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Applied Analytics in the Warehouse

Applied analytics in the warehouse can make or break successful omnichannel supply chains, and today’s supply chain leaders have taken note of this trend. As found by a recent survey of more than 3,000 business executives (IBM Big Data and Analytics Hub), industry-leading companies are actively using applied analytics in the warehouse to reduce lead times, improve customer service, and lower overhead expenses. Warehouse Managers need to understand the role analytics play and how to put them to work to reduce expenses and increase profitability.

The Problem: Analytics Lack Value in Disparate Systems

Moreover,  , supply chain experts are clamoring over real-time data and insights, which are only possible through applied analytics in the warehouse. This will inevitably drive lean supply chain practices, but analytics are still out of reach for most supply chains. This issue exists around the globe, and many supply chain leaders are struggling with how to implement analytics. The time is ripe for investment, and supply chain leaders must recognize their limitations of siloed systems and business practices before hoping to use applied analytics in the warehouse.

The Solution: Use Applied Analytics for All Operations      

The value of applied analytics in the warehouse is a result of the impact on inbound and outbound freight management. On the inbound side, analytics can be used to improve reverse logistics and vendor management, and for forward logistics, also known as outbound logistics, analytics can streamline order loading, truck docking, and even yard management. The key to successful use of analytics lies in using analytics and collecting data on all activities within a warehouse. Moreover, analytics can help an organization reduce system implementation costs, reports by half, depending on the exact type of system used.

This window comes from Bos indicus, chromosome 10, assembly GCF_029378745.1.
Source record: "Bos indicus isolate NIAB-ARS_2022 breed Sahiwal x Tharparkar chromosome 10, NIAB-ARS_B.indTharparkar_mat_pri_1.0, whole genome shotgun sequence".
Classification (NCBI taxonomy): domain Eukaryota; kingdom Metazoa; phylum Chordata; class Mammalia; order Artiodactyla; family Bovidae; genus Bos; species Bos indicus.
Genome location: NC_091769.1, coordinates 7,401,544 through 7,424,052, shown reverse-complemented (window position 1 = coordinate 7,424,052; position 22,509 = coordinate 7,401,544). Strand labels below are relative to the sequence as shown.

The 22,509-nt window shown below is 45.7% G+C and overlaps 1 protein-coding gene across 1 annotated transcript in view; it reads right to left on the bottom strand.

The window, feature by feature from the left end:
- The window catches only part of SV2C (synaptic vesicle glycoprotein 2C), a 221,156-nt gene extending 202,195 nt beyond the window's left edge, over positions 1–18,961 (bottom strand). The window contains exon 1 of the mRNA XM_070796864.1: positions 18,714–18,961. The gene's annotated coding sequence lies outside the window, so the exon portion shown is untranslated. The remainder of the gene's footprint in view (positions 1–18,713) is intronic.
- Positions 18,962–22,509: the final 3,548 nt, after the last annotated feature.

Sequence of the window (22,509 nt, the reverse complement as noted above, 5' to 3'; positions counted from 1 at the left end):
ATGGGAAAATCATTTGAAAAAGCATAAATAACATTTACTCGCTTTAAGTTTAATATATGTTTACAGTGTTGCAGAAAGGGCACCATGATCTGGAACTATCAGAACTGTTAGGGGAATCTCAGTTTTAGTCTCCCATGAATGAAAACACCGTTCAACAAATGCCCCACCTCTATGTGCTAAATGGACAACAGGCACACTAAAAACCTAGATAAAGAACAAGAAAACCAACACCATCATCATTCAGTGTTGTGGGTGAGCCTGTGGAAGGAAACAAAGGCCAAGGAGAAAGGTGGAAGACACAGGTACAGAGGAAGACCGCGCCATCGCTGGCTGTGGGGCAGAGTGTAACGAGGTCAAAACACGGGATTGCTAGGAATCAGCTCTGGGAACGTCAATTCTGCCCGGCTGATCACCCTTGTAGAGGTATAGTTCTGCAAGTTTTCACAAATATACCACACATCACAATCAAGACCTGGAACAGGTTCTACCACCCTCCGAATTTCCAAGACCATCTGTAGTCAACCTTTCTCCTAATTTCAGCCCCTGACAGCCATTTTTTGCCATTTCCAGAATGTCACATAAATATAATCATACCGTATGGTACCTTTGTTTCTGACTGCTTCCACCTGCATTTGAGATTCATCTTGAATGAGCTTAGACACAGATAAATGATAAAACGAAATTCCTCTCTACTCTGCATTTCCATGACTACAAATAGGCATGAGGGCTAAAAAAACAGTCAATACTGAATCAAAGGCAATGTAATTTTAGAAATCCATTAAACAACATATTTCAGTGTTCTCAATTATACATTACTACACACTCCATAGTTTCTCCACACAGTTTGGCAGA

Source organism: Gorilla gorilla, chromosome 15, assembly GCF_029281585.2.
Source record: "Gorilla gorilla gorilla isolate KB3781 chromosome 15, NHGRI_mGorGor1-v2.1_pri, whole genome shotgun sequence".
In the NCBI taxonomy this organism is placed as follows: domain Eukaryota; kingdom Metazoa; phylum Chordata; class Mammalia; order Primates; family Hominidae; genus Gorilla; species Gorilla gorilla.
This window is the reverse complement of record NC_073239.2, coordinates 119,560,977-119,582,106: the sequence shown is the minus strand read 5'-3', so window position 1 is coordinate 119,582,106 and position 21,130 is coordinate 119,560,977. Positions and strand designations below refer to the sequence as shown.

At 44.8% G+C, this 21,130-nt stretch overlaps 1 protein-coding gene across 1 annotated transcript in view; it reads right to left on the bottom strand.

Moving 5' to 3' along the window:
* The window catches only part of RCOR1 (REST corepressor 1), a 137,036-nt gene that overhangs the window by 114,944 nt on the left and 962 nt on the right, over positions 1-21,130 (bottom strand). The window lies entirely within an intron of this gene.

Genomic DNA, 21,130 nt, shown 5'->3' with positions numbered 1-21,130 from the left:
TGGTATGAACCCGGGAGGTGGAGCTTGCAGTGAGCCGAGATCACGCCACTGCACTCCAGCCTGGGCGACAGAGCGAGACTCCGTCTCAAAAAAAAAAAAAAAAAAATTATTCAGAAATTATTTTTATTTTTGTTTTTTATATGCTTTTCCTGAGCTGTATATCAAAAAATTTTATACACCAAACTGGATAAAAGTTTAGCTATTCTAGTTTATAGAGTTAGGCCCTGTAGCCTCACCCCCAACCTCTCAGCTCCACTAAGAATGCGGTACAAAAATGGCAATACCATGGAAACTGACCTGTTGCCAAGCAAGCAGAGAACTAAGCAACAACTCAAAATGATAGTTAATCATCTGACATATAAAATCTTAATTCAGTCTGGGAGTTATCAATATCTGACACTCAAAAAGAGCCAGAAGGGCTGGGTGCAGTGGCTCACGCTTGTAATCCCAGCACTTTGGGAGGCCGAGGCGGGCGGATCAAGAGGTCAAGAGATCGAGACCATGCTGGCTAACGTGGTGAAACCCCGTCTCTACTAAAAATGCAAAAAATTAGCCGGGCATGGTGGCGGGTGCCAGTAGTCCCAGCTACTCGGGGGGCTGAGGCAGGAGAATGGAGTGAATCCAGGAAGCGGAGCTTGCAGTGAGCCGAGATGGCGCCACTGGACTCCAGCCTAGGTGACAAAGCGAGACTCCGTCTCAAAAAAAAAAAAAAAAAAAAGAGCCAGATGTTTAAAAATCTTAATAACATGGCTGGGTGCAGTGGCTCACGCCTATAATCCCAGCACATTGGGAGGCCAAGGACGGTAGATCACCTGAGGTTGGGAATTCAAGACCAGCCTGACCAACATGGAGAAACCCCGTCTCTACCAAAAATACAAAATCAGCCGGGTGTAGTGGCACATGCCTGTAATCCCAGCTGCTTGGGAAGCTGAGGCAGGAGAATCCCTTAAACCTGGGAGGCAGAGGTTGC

The Reward: How to Make the Most of Analytics in the Warehouse

Warehouse Managers seeking to improve their use of analytics should follow these best practices.

  • Recognize current limitations in the warehouse, as well as other supply chain partners and processes.
  • Bring disparate systems together, reducing inconsistencies and ensuring a comprehensive view of opportunities and issues.
  • Use cloud-based technologies, like software-as-a-service (SaaS) platforms, to break down geographic and cultural barriers.
  • Take advantage of RFID and AIDC technologies to automatically collect information, which may include active RFID too, eliminating the need for a worker to scan an RFID tag.
  • Use wearables to track even more information, like labor productivity and risk.
  • Set realistic metrics and key performance indicators which can be used for performance management.
  • Consider upgrading existing ERP and legacy warehouse systems to those that are designed to work together.
  • Let an outside entity, like a third-party integrator (3PI), assist with implementing applied analytics in the warehouse.

Get Started with Data Integration for Applied Analytics in the Warehouse Now

Any successful analytics program begins and ends with collaboration and integration between systems. Meanwhile, applied analytics requires Warehouse Managers to use information learned to make continuous improvements in all processes.

Veridian can help you realize your supply chain success. Fill out the contact information below in order to schedule a consultation call with one of our supply chain professionals.